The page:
With the attention focused on mobile Llano processors, it is easy to forget upcoming desktop versions, which are just around the corner.
A few US e-tailers have started listing AMD Llano desktop parts and the first prices seem a tad lower than expected from previously leaked price sheets. Some EU shops have also listed a couple of A6- and A8-series parts, but without any price info.
According to US listings, the flagship A8-3850, a 2.9GHz quad core is set to cost about $150. On the graphics side of things, the processor packs HD6550D graphics with 400 shaders and a 600MHz clock. It supports DDR3-1866 memory and has a 100 watt TDP. This sounds like rather good value for money, as $150 will buy you Core i3 2120 Sandy Bridge dual core, clocked at 3.3GHz.
The 2.6GHz A6-3650 is listed at $126. Like the A8-3850 it features a 100W TDP and 4MB of L2 cache, but it packs an HD 6530D graphics core, with 320 shaders clocked at 443MHz. This baby also sounds like a pretty good deal, costing about the same as a Core i3-2100 dual-core.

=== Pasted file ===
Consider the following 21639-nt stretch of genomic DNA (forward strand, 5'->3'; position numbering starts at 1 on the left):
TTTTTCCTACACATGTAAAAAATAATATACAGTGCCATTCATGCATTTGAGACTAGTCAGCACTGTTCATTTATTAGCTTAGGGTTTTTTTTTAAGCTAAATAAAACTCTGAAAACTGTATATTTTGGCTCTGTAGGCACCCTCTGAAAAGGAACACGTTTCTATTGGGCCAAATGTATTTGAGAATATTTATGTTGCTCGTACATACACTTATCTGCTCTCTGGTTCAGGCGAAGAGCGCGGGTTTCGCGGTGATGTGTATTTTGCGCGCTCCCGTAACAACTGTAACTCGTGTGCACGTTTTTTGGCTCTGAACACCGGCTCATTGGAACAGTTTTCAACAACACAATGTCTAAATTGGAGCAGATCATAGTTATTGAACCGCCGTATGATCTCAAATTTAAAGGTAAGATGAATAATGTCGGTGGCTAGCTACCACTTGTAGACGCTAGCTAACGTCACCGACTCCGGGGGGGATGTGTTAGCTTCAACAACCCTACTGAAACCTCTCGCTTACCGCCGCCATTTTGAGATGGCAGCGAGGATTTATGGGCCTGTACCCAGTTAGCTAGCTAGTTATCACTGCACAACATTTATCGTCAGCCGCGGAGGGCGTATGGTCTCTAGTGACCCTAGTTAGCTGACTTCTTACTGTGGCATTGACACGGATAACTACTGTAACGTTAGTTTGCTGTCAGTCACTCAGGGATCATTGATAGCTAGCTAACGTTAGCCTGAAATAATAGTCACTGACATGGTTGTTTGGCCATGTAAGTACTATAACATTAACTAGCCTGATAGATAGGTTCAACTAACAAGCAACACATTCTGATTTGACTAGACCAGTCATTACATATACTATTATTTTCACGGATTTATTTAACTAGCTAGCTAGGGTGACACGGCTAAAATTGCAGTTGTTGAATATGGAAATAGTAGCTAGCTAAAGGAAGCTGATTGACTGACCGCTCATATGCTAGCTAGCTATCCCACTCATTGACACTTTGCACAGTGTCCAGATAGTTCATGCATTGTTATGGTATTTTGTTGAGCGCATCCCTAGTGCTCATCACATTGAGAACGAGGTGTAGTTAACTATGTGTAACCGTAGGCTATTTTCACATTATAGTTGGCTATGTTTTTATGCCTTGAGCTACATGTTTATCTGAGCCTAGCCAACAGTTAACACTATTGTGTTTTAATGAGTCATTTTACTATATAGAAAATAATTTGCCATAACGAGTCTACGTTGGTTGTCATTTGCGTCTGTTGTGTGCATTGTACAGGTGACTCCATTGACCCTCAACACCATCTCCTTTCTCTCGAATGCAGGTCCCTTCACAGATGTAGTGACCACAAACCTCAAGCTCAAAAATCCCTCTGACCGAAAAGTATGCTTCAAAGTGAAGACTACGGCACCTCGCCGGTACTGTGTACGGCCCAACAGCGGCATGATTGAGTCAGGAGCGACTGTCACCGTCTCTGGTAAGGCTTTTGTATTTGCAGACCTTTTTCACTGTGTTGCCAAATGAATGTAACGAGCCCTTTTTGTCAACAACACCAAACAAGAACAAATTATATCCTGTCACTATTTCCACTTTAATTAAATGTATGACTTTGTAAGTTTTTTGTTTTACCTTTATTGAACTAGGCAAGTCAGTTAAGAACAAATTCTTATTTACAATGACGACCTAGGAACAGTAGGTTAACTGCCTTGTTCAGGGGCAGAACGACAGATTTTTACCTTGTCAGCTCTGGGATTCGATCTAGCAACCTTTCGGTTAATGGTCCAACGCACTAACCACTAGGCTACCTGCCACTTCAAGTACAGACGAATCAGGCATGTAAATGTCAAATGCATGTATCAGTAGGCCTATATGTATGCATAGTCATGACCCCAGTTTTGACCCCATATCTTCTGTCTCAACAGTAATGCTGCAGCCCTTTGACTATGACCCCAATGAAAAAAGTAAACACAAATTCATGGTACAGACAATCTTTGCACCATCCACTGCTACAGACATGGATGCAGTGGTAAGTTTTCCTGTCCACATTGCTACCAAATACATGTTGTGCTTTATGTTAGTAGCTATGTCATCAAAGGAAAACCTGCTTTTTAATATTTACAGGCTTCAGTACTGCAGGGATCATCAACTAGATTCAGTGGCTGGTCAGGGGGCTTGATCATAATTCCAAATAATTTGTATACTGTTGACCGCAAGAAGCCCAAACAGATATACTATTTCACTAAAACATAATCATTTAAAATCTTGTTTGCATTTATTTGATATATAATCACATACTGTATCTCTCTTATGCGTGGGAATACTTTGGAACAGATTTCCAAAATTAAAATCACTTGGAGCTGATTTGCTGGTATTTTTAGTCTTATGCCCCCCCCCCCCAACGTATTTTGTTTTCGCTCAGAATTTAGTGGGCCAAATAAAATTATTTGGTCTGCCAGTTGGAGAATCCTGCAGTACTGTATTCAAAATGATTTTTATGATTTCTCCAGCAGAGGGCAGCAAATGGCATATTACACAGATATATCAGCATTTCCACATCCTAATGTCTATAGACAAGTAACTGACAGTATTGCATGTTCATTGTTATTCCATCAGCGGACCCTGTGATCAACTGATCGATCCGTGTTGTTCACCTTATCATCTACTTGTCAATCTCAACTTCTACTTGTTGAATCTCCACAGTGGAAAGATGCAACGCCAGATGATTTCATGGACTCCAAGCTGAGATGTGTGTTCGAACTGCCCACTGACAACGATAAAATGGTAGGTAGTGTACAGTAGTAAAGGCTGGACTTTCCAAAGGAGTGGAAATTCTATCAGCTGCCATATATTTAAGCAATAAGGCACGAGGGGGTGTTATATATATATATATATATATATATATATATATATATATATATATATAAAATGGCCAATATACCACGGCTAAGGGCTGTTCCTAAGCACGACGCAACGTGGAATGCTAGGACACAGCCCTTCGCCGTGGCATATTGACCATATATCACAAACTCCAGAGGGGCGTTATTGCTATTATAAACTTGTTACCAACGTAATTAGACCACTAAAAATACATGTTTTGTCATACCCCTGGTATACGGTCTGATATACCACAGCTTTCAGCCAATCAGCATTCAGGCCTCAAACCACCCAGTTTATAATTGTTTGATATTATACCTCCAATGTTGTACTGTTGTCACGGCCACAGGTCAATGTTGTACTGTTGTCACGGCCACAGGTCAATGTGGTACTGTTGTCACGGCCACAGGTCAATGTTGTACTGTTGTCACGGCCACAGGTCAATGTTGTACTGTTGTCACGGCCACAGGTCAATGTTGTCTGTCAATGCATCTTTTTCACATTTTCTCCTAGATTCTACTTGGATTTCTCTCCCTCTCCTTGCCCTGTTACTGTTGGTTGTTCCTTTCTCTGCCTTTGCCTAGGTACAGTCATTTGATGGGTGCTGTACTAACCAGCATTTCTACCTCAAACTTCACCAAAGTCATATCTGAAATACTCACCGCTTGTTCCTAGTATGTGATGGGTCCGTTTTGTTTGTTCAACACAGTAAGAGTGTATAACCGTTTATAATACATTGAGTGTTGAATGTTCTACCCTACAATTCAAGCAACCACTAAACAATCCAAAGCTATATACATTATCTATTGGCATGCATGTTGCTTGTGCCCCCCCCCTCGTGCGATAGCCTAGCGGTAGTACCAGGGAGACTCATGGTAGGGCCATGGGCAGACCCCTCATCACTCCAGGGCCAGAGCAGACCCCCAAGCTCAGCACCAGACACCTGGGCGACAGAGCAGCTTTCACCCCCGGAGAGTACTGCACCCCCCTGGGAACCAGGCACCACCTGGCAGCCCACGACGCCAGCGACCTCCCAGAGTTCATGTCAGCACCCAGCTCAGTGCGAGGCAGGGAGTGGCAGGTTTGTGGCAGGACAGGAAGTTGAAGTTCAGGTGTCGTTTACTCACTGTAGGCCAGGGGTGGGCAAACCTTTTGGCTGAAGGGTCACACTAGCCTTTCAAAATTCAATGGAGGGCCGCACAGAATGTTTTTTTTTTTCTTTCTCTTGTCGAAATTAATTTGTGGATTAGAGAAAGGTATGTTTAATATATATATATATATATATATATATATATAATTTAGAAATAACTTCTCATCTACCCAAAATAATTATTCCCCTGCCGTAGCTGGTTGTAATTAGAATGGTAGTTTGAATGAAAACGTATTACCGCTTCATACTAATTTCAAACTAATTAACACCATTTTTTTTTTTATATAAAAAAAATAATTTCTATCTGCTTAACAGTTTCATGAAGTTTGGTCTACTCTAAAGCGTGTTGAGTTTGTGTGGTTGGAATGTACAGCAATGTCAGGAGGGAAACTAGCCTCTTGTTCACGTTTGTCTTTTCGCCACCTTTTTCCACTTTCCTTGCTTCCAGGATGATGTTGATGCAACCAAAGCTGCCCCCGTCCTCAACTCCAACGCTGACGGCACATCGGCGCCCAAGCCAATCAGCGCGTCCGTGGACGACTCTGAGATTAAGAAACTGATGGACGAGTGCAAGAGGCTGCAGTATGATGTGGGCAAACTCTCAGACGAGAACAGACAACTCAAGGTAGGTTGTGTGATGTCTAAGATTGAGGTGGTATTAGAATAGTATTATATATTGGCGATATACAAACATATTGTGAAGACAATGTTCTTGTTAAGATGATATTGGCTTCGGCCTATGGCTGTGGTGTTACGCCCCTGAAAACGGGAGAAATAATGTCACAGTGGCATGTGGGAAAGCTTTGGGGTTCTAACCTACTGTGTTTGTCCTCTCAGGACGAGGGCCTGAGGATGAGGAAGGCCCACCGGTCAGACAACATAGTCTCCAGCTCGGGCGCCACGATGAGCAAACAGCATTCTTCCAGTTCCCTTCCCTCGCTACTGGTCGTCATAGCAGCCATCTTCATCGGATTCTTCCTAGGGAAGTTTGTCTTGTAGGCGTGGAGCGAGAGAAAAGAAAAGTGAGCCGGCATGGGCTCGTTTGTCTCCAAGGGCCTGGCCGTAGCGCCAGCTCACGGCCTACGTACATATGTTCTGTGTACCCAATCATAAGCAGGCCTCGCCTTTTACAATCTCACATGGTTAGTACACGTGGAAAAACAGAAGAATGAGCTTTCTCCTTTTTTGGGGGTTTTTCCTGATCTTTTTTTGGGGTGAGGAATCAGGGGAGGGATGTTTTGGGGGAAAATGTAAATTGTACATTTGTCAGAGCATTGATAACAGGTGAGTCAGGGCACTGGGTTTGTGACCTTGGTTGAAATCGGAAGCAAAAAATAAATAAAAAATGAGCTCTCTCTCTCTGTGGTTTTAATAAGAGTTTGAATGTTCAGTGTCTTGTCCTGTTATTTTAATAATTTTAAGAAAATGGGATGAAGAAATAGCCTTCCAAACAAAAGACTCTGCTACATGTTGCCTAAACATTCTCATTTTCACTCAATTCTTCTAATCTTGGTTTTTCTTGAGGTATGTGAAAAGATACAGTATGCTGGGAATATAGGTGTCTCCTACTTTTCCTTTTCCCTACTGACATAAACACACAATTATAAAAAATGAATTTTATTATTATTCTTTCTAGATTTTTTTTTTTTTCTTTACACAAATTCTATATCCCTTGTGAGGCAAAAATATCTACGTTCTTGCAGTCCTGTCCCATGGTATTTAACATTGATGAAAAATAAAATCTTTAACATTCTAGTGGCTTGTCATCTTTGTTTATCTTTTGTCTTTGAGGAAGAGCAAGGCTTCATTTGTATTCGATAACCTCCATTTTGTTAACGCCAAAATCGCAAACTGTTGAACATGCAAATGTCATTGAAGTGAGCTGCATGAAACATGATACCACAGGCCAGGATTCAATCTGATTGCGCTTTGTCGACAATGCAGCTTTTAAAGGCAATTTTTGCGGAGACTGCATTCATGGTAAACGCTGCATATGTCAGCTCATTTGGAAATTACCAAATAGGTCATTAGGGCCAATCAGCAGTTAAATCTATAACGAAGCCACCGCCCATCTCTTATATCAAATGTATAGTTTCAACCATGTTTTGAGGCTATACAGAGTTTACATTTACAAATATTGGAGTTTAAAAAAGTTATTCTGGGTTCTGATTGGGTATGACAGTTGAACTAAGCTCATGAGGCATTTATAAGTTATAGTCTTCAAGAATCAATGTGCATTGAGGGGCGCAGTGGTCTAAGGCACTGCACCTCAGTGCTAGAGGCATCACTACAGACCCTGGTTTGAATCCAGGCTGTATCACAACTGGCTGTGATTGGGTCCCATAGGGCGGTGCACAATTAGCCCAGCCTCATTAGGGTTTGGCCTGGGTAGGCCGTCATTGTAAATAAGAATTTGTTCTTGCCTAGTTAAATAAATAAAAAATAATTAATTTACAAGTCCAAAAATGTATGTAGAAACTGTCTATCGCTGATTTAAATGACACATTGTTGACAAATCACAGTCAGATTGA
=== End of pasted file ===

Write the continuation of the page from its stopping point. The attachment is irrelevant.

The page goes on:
Mind you, AMD will also introduce a number of cheaper models, including sub-$100 dual-cores in both E2-series and A4-series flavours.
Judging by the prices, AMD will deliver excellent value for money in the mainstream and entry-level markets. Although we still don’t have any motherboard prices, AMD boards were traditionally marginally cheaper than Intel’s, so this should not be an issue and platform cost will stay rather low.
OEMs might find the prospect of dirt cheap quad-cores with integrated 6000-series Radeons quite attractive, as they will allow them to slap DirectX 11 and quad-core stickers even on their cheapest desktops.